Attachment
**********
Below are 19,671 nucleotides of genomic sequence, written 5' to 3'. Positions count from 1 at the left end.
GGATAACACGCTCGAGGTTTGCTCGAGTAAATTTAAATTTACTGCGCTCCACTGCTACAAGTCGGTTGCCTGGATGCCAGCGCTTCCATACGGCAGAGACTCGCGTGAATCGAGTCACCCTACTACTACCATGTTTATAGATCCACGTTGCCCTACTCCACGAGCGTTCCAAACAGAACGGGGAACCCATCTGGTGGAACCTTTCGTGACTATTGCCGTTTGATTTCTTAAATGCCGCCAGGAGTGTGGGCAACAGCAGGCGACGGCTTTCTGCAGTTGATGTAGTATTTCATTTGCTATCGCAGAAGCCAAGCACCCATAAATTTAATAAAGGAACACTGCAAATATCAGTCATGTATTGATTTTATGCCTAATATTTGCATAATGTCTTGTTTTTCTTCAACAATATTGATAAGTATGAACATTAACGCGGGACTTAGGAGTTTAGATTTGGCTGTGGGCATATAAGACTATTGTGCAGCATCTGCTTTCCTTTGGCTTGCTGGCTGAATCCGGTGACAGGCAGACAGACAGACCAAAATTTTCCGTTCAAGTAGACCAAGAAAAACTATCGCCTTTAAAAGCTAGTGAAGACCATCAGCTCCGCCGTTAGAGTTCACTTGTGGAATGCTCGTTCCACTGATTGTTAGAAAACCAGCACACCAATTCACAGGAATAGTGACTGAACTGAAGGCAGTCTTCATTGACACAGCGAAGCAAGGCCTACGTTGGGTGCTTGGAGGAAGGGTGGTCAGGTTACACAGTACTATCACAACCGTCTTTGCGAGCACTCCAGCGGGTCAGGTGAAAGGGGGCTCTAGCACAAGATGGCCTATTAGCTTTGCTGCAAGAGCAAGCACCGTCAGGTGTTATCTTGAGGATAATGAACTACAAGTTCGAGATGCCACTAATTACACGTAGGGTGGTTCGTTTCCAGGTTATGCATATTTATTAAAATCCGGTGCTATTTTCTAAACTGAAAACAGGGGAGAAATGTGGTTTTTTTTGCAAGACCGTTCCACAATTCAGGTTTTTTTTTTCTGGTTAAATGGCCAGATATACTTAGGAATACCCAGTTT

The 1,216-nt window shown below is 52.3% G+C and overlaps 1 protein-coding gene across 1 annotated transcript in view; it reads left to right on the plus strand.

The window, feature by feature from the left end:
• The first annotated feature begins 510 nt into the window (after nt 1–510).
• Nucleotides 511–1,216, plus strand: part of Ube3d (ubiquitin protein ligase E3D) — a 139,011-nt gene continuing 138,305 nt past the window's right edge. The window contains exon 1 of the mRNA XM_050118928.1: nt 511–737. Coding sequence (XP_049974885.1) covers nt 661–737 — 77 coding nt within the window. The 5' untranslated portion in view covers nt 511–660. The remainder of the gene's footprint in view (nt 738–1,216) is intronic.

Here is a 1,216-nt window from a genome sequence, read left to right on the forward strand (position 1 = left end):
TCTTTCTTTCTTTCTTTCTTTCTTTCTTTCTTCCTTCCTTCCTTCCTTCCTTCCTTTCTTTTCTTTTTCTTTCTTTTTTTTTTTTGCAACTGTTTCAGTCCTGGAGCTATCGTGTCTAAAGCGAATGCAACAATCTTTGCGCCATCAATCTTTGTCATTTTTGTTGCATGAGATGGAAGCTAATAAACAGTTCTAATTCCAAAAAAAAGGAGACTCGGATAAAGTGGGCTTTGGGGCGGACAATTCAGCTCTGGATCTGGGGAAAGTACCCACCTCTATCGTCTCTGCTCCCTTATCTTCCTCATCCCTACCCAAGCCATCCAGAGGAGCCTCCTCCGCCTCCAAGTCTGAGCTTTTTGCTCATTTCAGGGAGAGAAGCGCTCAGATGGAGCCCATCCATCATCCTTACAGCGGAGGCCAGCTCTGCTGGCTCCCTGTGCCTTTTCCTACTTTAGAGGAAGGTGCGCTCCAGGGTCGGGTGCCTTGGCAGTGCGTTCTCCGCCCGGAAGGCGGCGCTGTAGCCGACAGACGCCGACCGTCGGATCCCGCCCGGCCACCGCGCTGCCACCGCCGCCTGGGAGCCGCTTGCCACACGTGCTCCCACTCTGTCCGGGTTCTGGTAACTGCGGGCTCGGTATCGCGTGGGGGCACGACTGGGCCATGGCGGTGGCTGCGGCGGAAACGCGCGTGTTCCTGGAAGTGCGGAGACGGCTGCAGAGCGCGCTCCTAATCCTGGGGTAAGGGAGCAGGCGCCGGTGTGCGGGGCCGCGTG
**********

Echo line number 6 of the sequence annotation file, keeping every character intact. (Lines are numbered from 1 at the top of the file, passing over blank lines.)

• Nucleotides 511–1,216, plus strand: part of Ube3d (ubiquitin protein ligase E3D) — a 139,011-nt gene continuing 138,305 nt past the window's right edge. The window contains exon 1 of the mRNA XM_050118928.1: nt 511–737. Coding sequence (XP_049974885.1) covers nt 661–737 — 77 coding nt within the window. The 5' untranslated portion in view covers nt 511–660. The remainder of the gene's footprint in view (nt 738–1,216) is intronic.